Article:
Ownership: the 99 year lease agreement
Long term property lease agreements are rare in South Africa, but not unheard of. One of the major developments in recent time, Waterfall in Midrand implemented an interesting, innovative 99-year lease agreement where you sort of have ownership, but don’t.
Notwithstanding, we find that in our culture, we have the need for property ownership. We want to know that we own the land and the property on it – that it is ours. Many countries, including the United Kingdom and Lesotho, has a system of leasing land for a period of time, rather than owning the property.
Freehold, leasehold and renting
In other cases, people don’t own the land. They merely rent the property for a time – either for a short time or long term.
In both cases, the owner/tenant has the right to exclusive use of some or all of the property.
How does a 99 year lease agreement work?
A long term lease is not quite like renting a property. Rather than paying the monthly rental, you would pay a once-off fee in the same way you would buy the property, but are able to use the property as if it was your own for the term.
Though not a requirement, it is often stipulated that the lease period is 99 years, as this was historically seen as one lifetime. A 99-year lease agreement normally has the following clauses:
- You would get exclusive use of the property for the lease period.
- After 99 years, the original owner has the right to take back the land or renew the lease.
- If the property is sold, the new tenant will only have rights to the property for the remaining years.
- The land must be used for something ‘productive’ – commercial, industrial, residential or farming. There might be clauses that you need to build a property on vacant land or better the existing property.
- A long lease is generally registered in terms of the Deeds Registries Act against the title deed of a property and is fully legal.
- Rent may be paid in a lump sum (once-off) or over the tenure (monthly).
What makes Waterfall different?
The land Waterfall is built on, is owned by the Waterfall Islamic Institute (WIC), founded by the Mia family. For religious reasons, the land can not be sold. As this piece of land is prime property, negotiations took place between Balwin, Attacq and WIC, facilitated by Cliffe Dekker Hofmeyr Attorneys.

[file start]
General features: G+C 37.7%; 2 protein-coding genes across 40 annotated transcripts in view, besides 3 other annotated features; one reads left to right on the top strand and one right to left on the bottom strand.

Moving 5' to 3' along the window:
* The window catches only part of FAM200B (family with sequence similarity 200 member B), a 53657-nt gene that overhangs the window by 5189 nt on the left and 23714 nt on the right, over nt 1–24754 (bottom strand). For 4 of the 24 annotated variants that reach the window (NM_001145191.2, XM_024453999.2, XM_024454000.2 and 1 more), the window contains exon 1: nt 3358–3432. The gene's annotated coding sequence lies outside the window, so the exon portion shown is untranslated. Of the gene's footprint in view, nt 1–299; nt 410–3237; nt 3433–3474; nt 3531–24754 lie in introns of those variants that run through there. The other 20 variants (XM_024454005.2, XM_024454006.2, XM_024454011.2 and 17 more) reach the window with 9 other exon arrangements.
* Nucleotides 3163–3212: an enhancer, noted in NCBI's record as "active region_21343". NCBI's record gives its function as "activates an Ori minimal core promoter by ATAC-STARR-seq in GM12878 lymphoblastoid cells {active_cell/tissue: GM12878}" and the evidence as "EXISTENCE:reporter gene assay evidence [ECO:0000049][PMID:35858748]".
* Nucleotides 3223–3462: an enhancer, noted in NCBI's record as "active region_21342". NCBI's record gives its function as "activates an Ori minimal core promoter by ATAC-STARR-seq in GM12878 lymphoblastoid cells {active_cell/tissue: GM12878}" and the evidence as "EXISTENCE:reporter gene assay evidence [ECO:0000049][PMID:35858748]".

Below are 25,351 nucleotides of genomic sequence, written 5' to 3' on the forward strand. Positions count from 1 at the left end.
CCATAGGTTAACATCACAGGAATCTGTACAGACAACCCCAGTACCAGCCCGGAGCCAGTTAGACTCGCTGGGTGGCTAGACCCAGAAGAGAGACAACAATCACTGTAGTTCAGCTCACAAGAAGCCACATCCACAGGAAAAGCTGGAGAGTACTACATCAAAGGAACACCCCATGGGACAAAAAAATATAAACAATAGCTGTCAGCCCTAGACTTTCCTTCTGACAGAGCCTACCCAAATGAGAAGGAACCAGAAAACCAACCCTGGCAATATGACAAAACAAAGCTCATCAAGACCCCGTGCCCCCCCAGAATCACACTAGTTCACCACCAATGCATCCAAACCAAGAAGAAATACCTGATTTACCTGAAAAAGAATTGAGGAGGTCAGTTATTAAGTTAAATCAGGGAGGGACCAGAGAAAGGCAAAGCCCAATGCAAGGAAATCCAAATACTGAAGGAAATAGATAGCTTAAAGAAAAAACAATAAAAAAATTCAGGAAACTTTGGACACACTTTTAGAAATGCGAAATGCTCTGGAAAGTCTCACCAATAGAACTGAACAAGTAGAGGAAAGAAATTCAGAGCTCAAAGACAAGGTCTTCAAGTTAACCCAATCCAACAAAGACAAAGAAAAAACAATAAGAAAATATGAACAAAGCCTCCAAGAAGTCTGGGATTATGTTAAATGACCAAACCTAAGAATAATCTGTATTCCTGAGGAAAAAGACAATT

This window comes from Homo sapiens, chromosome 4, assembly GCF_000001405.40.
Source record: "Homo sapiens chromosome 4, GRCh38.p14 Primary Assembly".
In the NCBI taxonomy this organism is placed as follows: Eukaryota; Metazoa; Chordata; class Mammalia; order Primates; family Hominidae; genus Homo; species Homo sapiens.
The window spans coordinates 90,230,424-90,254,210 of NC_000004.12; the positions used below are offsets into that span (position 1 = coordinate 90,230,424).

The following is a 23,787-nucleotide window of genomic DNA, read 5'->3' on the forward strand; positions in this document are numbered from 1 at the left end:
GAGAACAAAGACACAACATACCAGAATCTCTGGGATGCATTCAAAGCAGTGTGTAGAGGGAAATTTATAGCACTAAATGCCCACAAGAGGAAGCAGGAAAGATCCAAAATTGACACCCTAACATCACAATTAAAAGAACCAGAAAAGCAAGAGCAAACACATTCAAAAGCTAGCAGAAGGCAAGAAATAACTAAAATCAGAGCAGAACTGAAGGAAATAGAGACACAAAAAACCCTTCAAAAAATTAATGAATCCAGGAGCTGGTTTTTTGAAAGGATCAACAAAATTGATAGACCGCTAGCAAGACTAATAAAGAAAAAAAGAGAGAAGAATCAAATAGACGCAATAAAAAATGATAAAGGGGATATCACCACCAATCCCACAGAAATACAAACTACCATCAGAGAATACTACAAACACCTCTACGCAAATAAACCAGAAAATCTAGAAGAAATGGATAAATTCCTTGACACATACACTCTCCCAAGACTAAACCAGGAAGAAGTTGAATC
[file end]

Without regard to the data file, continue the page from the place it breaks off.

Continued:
As is generally accepted with leasehold properties, the lease will be for 99 years. The following innovations have made Waterfall different:
- If sold, the new tenant will have a 99-year lease again.
- When sold, or if the lease expires, a fee of 3.5% of the market value will be payable to WIC to renew the lease for another 99 years. The money will be used for charity work.
Tenants will be able to ‘sell‘ the rights to usage of the property in year 80 of the lease – and the new tenant will get a 99-year lease again. This innovative approach gives the tenants security to extend the lease an infinite number of times.
How safe is the 99 year lease?
Though strange, the 99-year lease is not so much different from freehold and sectional title property. Though the renewal after 99 years might mean that it is handed over to the government or to the relevant trust, no investment is completely safe.
The current landscape of property ownership has the following uncertainties and proposals:
- A proposed amendment to Section 25 of the Constitution to allow for expropriation without compensation
- A recommendation of changing the Upgrading of Land Tenure Rights Act of 1991 to make all land fall under the 99-year lease agreement
With this in mind, we need to be level headed about real estate and how the government works. We know that land grabs and unethical/illegal repossession do not go unpunished. See details on Zimbabwe’s land grab legal woes here and here.
One might say that stocks are a better option, but we know that even this has its risks – for example, huge market crashes and buyouts below market-related value.
The 99-year lease is a vehicle to keep ownership of a property in the long run but also gives the tenant enough security to make it profitable.
Waterfall really did a great job to make to profitable and secure for their tenants, but also still get 3.5% of the market value back for charity when the property is sold.
Frugal Local runs his own company (Effectify). He does software development and helps small businesses and startups with digital solutions. He enjoys writing articles and simplifying complex things – such as the article you’re reading!